Diabolik (1968)

Most people outside Italy don’t know about him, but in the transalpine country and in some European hardcore comic circles his name is a legend. I am talking about Italian’s number 1 comic icon: Diabolik.

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Written by the Giussani sisters, Diabolik is the most evil criminal ever. It definitely drinks from the french Fantômas (the one in the novels) doing his first steps in 1962 but he is the incarnation of pure evil as no other anti-hero is. At his side the pretty Eva Kant, Diabolik’s lover and most loyal ally. After him: Inspector Ginko.

Given that introduction, Mario Bava felt like doing a film-adaptation in 1968 and the result was something that became a cult classic. The name of the flick: Diabolik.

He is Diabolik, “Il Re del Terrore”

Paradoxically, the worst element in the movie is what served as a pretext for it and that’s the plot. When compared to Diabolik’s twisted and intriguing plots, the movie shows a very simple and predictable plot. However we have different elements that made the movie quite interesting to watch.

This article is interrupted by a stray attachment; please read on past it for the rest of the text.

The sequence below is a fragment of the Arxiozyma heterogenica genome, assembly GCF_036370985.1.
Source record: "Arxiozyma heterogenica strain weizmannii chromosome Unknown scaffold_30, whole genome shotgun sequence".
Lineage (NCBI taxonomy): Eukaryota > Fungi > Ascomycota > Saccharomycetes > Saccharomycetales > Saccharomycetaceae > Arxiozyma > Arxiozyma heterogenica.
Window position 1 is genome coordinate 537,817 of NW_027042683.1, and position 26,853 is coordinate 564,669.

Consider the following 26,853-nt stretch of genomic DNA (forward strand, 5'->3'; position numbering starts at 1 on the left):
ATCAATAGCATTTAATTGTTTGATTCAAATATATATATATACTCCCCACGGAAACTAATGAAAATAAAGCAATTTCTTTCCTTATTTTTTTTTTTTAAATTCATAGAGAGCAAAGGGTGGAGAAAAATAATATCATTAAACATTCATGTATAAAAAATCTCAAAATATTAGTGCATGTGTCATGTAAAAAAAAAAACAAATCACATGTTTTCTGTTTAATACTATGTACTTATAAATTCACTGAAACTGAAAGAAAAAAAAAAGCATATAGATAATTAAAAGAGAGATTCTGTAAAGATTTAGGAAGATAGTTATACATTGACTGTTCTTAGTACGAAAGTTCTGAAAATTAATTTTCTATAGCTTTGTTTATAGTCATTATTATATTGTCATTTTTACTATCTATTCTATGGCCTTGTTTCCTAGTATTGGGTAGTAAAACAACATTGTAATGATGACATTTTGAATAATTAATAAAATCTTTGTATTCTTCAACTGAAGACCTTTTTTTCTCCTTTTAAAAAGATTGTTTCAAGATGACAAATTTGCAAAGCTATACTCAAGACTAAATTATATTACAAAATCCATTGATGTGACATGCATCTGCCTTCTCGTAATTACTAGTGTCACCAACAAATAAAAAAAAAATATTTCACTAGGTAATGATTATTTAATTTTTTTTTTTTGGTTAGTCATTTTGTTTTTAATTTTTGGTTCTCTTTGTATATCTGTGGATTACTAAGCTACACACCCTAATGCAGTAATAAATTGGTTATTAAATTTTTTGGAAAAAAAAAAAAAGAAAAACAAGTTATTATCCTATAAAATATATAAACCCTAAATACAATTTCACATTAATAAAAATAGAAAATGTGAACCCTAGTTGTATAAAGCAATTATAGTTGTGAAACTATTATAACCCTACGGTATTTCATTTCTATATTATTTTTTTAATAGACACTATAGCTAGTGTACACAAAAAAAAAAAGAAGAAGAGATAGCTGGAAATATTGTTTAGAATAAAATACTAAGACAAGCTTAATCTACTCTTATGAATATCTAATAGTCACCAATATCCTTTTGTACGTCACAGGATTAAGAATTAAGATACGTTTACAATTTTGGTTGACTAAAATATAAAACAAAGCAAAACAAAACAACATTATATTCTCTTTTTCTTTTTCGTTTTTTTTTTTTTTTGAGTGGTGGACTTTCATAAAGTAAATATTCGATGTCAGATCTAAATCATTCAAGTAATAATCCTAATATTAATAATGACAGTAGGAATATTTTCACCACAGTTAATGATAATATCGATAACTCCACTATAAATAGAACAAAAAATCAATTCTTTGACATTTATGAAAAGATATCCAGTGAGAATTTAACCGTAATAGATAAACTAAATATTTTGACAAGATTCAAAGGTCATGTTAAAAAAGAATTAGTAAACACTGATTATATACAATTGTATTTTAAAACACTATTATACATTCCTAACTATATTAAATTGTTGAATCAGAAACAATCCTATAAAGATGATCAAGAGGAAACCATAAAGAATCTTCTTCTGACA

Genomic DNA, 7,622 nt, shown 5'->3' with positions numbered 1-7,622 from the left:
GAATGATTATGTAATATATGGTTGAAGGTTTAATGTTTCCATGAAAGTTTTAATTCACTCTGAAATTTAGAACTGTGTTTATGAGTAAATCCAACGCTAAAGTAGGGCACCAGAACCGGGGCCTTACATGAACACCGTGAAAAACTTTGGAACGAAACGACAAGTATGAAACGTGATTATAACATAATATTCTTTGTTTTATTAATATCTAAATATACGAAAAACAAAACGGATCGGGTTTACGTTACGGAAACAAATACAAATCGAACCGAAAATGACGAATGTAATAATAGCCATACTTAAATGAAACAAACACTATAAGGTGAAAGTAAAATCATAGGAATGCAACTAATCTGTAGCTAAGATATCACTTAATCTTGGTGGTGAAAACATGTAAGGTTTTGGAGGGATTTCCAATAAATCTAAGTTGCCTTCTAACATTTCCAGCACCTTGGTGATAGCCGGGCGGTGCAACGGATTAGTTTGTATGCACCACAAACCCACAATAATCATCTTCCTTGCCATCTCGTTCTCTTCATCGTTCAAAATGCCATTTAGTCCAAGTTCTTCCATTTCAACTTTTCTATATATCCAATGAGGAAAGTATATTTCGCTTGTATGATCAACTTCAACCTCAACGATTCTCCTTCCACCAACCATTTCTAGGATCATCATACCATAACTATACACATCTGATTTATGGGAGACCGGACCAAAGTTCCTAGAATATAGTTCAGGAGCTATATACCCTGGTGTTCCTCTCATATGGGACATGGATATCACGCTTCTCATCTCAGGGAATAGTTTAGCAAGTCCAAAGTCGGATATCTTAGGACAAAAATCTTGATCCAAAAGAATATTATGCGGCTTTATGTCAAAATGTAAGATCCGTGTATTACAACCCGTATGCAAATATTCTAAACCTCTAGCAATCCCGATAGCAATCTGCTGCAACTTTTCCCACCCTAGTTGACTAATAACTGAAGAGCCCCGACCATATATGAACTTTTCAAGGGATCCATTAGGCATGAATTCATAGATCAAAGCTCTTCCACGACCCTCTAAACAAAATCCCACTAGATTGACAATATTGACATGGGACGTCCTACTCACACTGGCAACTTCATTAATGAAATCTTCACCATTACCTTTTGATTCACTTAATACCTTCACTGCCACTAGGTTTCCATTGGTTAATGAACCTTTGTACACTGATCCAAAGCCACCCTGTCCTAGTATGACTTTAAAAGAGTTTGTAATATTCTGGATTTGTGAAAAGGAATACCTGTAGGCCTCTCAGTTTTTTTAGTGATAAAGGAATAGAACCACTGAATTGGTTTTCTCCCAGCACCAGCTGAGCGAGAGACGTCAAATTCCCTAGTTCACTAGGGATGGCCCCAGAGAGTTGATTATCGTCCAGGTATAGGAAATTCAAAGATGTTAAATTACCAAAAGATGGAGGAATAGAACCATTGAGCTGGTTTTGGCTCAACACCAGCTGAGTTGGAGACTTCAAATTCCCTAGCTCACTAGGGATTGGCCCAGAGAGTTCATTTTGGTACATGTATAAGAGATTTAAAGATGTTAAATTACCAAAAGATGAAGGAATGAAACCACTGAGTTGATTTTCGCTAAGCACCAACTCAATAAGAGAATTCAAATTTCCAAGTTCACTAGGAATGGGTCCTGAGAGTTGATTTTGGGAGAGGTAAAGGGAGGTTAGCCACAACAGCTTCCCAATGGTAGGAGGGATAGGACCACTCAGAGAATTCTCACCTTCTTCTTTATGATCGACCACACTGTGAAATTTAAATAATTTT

The actors. Even though John Phillip Law is not that known, you have Michel Piccoli in the role of Ginko and Marisa Mell in the role of the beauty Eva Kant (absolutely gorgeous). Adolfo Celi is there to play the part of the villain in the series, Valmont.

Piccoli and Mell
In the pool, Celi-style

The score. A really catchy score written by Ennio Morricone. Rock, pop, and psychodelly melt altogether in a decent composition by the Italian master. No official soundtrack released but a couple of themes are quite good.

Mario Bava. His style on filming is so unique and personal that makes the movie instantly a classic. A couple of scenes: the entrance to the cave, the money orgy or just the gold melt have a vibe of erotism only Baba could transmit.

What girl would resist a man able to provide that bed? Eva Kant sure couldn’t.
And what driver could resist Eva Kant? You know you’d stop.
That said the movie clearly drinks from the french Fantômas movies. Gadjets, crazy persecutions at 2xspeed and a representation of evil that calls for the instant love rather than rejection, all that in the unique environment the 60s represented. The movie is a classic and it was even used as a source for Beastie Boys’ Body Movin clip.
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